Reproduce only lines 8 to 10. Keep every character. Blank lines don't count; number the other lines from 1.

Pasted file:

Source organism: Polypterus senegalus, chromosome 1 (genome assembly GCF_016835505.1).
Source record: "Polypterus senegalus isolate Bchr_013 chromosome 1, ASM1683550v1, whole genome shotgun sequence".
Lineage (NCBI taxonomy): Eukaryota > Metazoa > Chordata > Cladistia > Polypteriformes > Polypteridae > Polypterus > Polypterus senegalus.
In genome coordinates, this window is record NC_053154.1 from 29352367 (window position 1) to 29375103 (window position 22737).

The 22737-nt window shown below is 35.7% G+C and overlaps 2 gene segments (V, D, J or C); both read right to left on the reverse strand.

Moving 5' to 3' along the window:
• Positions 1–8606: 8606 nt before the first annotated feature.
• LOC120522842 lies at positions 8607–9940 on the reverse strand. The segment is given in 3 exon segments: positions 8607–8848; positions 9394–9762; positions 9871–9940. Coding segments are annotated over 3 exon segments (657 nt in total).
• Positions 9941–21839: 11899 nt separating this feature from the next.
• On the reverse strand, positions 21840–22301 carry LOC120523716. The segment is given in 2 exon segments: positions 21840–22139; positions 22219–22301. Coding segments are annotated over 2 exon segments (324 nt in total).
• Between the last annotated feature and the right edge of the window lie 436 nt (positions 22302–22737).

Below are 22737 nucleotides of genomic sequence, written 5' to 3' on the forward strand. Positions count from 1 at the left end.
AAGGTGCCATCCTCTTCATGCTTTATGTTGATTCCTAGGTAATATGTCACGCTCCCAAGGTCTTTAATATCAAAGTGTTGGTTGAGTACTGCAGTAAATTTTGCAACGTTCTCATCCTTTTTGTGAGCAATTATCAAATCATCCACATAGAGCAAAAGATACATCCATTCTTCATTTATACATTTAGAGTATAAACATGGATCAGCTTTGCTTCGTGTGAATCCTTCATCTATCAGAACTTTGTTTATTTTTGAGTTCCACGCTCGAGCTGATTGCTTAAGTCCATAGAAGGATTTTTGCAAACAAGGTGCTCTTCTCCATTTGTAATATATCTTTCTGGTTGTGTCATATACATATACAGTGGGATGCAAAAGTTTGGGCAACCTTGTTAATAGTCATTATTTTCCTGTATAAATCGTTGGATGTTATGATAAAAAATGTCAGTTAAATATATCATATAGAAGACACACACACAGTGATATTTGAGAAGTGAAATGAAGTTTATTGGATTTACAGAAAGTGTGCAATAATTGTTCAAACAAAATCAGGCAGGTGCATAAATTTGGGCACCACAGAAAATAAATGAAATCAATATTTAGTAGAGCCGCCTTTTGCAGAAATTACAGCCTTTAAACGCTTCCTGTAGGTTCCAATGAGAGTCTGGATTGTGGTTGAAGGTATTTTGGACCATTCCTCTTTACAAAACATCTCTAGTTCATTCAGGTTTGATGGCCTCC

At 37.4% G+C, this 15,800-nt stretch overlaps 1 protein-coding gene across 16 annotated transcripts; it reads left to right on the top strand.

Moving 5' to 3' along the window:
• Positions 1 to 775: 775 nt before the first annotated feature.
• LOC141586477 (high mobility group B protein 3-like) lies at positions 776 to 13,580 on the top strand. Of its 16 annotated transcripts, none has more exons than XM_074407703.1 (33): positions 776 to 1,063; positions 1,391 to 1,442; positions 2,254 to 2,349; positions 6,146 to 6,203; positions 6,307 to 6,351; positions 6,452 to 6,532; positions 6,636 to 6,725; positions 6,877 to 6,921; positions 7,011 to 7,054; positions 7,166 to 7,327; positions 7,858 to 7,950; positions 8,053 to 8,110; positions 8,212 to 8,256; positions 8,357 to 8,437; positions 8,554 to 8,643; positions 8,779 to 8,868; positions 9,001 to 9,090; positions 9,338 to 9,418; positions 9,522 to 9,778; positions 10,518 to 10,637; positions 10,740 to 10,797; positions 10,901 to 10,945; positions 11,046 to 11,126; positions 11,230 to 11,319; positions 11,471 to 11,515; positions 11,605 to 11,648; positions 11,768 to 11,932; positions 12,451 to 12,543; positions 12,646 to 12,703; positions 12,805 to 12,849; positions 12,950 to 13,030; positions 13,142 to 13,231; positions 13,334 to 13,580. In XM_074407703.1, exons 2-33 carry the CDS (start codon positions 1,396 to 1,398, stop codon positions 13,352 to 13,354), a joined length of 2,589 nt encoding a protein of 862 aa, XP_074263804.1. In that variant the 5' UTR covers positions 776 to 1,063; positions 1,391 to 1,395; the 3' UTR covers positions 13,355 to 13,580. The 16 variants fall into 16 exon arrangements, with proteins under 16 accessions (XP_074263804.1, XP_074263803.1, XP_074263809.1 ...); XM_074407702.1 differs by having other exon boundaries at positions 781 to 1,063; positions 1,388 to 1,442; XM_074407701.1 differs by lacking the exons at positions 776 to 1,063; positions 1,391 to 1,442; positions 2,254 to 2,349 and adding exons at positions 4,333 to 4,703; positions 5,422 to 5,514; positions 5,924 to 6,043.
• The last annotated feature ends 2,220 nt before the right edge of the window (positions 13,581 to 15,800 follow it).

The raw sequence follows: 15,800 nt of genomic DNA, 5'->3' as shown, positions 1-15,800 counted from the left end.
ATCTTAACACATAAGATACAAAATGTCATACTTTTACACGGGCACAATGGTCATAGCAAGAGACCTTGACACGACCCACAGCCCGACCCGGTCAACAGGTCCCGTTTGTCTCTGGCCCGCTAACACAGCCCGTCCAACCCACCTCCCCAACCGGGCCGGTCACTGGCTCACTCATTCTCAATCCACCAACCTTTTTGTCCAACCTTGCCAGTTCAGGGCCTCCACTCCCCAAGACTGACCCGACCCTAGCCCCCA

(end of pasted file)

• LOC120522842 lies at positions 8607–9940 on the reverse strand. The segment is given in 3 exon segments: positions 8607–8848; positions 9394–9762; positions 9871–9940. Coding segments are annotated over 3 exon segments (657 nt in total).
• Positions 9941–21839: 11899 nt separating this feature from the next.
• On the reverse strand, positions 21840–22301 carry LOC120523716. The segment is given in 2 exon segments: positions 21840–22139; positions 22219–22301. Coding segments are annotated over 2 exon segments (324 nt in total).